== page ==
2. Assuming that no action or counter-claim against the plaintiff could have been supported by Montgomery's negligence, the plaintiff's counsel contend that, the relation of master and servant not existing between the plaintiff and Chambers, and there being no actionable liability on the plaintiff, the defendant cannot rely on Montgomery's contributory negligence, as no contributory negligence, however gross, of the contractor can, it is said, touch the plaintiff, for which proposition counsel citedThe Bernina(2). The Judge accepted this proposition, and, notwithstanding the findings, entered judgment for the plaintiff. If the law was as supposed, no example of the kind at Common Law has been cited by counsel, and it would lead to some strange

and inconvenient results, of which illustrations were suggested during the argument such as a country gentleman getting on loan for the season from a distant friend his horse and carriage, and the borrower's driver by contributory negligence causing injury; or a racehorse trainer receiving a horse and injuring it by contributory negligence of his groom by running into another owner's horse in his own ground or elsewhere. In either of such cases, would a third party who had been guilty of negligence be deprived of the protection of the contributory negligence which would have been a complete defence against the borrower or horsetrainer? The case is one of bailor and bailee at Common Law. The bailor can sue the bailee if by his negligence he has caused damage to the property bailed. If the third party has caused the injury, the bailee, being in possession, can recover as if owner damages according to the value of the article destroyed or injured, and such damages will be held by him, in part at least, for the benefit of the bailor: The Winkfield Case(1). Such action could not succeed if the plaintiff bailee was guilty of direct contributory negligence. Can it be (as the plaintiff's argument demands) that the bailee, having been defeated on that ground, the bailor, as being free from that defence, could bring a new action? What if the bailor recovered judgment against the negligent third party, unprotected as by the hypothesis he would the by the bailee's fault, could such third party in turn make the bailee responsible? and what damages could he get? In early law the right of action was confined to the bailee where the chattel in his possession was taken or injured, but later the bailor also was allowed to sue.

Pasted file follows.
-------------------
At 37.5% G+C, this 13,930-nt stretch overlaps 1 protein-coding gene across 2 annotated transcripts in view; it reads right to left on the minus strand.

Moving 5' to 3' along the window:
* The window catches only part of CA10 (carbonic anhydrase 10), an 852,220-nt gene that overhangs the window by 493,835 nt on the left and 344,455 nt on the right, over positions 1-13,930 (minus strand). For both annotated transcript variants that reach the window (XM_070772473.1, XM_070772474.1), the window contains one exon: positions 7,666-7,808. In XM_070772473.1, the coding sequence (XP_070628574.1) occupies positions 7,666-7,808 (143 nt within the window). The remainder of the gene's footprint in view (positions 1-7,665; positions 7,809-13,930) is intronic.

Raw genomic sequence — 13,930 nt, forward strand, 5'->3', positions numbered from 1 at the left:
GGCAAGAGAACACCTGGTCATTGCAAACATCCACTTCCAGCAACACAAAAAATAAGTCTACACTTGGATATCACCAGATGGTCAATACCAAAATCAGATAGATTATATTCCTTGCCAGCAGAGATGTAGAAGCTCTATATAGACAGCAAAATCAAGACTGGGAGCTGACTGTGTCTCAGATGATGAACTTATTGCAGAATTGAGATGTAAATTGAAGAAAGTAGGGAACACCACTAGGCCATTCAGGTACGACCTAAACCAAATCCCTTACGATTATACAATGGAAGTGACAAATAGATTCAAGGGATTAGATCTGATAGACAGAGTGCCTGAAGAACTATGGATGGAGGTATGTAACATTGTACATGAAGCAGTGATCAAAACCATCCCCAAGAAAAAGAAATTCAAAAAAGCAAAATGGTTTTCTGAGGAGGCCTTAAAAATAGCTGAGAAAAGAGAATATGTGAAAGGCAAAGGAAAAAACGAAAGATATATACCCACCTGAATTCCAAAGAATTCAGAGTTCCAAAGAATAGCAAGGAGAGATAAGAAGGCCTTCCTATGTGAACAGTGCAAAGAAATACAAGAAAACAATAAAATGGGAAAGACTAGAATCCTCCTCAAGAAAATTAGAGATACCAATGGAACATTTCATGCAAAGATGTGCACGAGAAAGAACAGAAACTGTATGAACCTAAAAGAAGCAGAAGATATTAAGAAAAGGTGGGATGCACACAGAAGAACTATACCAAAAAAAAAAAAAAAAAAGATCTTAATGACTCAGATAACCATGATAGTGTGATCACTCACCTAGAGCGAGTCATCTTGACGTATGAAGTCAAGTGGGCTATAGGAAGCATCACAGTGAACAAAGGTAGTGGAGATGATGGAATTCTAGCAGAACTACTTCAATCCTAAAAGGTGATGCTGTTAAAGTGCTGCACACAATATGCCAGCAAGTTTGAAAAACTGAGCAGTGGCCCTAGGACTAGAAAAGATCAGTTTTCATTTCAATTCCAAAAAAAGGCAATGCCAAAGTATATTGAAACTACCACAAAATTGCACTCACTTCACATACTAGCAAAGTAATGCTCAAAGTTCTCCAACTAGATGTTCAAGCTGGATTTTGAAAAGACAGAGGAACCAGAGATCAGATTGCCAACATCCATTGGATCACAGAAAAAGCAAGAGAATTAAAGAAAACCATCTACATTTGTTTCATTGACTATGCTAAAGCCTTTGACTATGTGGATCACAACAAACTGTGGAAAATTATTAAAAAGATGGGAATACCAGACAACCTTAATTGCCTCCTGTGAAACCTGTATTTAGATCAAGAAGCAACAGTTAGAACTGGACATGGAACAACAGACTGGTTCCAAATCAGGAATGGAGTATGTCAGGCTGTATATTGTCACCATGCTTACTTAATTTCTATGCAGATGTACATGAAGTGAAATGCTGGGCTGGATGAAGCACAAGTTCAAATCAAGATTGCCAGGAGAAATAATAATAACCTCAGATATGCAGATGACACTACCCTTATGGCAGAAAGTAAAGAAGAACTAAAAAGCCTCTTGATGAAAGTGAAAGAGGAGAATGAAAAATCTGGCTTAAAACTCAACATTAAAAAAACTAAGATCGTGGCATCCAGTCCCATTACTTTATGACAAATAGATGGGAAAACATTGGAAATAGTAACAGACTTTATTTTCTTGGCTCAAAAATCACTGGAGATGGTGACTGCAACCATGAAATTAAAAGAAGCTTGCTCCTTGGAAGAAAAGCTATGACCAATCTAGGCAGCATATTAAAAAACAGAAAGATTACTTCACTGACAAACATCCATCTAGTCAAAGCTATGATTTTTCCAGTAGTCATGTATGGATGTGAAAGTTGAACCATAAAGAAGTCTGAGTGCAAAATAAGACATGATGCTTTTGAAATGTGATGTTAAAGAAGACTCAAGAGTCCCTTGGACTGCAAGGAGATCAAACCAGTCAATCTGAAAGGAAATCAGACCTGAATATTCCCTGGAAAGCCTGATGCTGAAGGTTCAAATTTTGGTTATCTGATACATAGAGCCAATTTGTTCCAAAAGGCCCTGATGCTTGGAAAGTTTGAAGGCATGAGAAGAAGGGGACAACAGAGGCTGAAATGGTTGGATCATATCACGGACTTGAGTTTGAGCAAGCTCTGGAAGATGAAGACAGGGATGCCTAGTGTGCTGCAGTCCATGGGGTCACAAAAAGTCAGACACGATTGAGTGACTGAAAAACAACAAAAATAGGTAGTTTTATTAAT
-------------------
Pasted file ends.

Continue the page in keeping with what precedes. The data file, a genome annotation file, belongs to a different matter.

In Nicolls v. Bastard(2) Parke B. thought that whichever, bailor or bailee, first obtained damages, that would be a full satisfaction. This would be true as to the bailee's action, but might not apply to the bailor's action, to the full extent, as the bailee might have suffered individual special...